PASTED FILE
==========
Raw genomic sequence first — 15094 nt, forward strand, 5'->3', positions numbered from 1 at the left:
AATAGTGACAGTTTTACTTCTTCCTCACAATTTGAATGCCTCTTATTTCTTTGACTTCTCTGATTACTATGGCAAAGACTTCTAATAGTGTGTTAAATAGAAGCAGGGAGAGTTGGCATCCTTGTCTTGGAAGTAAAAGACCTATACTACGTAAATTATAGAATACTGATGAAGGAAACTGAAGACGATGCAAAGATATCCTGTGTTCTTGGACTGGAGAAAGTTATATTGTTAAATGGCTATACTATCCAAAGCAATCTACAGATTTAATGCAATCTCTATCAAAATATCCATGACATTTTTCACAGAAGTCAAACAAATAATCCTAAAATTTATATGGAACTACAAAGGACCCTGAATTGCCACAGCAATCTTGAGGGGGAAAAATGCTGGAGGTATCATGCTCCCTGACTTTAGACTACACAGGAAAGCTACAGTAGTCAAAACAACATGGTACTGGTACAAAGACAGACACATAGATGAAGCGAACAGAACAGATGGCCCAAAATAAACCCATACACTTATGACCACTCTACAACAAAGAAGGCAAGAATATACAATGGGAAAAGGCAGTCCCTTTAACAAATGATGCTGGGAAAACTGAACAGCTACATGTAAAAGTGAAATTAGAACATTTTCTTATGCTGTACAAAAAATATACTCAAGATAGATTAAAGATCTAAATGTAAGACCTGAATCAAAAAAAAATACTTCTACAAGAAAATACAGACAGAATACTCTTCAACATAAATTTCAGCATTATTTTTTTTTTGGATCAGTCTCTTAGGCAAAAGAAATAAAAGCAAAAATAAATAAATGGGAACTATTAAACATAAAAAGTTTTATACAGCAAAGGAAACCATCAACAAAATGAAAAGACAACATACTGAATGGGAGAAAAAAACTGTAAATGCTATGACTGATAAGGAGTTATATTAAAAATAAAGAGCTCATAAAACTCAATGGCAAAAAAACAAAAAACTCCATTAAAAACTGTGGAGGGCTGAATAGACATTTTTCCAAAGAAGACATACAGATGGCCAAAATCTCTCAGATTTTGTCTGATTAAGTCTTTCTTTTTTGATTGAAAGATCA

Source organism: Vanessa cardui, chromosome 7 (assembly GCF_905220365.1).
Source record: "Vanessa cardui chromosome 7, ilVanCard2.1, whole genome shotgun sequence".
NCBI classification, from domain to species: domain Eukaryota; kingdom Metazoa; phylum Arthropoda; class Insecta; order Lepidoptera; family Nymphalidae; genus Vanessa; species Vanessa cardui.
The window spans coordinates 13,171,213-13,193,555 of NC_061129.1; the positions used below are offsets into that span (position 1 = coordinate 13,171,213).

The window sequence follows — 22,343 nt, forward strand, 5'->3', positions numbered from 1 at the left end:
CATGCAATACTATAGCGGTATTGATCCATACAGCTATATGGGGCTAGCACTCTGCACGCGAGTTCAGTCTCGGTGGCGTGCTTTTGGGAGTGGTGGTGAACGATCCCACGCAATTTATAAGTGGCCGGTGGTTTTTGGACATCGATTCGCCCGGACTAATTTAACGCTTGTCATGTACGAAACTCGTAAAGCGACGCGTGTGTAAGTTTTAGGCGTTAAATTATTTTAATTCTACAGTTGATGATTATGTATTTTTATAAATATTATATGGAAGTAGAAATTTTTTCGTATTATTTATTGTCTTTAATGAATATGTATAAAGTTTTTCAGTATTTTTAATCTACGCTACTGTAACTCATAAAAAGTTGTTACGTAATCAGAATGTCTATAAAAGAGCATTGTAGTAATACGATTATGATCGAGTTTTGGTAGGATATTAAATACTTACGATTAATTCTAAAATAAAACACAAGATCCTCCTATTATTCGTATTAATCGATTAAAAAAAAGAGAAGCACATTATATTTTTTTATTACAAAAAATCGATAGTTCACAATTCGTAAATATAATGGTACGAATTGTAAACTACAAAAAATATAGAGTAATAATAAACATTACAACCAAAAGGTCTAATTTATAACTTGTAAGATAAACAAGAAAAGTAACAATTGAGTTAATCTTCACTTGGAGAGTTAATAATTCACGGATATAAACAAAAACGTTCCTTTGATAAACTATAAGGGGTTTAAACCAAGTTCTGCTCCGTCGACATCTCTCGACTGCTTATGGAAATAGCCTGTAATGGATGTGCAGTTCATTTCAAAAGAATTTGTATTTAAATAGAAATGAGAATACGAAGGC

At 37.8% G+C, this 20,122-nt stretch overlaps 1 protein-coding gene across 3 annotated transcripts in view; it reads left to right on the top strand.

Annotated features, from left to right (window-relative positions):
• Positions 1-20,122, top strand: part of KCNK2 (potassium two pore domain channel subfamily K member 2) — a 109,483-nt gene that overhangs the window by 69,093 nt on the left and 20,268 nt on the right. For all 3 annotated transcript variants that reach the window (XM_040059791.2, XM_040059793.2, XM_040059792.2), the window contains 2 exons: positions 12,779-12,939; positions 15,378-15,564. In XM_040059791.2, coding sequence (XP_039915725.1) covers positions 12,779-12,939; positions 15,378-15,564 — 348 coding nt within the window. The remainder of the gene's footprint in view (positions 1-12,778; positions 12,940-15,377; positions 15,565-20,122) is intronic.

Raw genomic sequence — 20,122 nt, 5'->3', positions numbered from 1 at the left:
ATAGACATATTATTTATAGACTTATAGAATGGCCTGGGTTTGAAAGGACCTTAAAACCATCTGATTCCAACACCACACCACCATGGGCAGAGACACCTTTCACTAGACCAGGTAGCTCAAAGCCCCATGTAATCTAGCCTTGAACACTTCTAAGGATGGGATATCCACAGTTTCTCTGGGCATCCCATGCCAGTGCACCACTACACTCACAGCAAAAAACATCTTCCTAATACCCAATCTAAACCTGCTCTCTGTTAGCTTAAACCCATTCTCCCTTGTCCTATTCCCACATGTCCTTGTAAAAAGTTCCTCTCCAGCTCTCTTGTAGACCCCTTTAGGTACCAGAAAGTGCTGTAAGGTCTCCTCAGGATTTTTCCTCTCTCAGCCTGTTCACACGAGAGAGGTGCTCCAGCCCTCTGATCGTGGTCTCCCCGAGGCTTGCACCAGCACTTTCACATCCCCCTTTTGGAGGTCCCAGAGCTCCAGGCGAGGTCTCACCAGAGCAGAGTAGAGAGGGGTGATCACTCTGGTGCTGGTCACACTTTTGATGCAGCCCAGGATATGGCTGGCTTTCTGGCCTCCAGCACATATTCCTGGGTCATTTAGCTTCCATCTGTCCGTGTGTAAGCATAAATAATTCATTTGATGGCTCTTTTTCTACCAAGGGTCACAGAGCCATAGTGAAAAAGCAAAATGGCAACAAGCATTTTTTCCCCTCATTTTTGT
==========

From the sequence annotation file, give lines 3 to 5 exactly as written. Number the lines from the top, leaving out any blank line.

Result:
Source organism: Vanessa cardui, chromosome 7 (assembly GCF_905220365.1).
Source record: "Vanessa cardui chromosome 7, ilVanCard2.1, whole genome shotgun sequence".
NCBI classification, from domain to species: domain Eukaryota; kingdom Metazoa; phylum Arthropoda; class Insecta; order Lepidoptera; family Nymphalidae; genus Vanessa; species Vanessa cardui.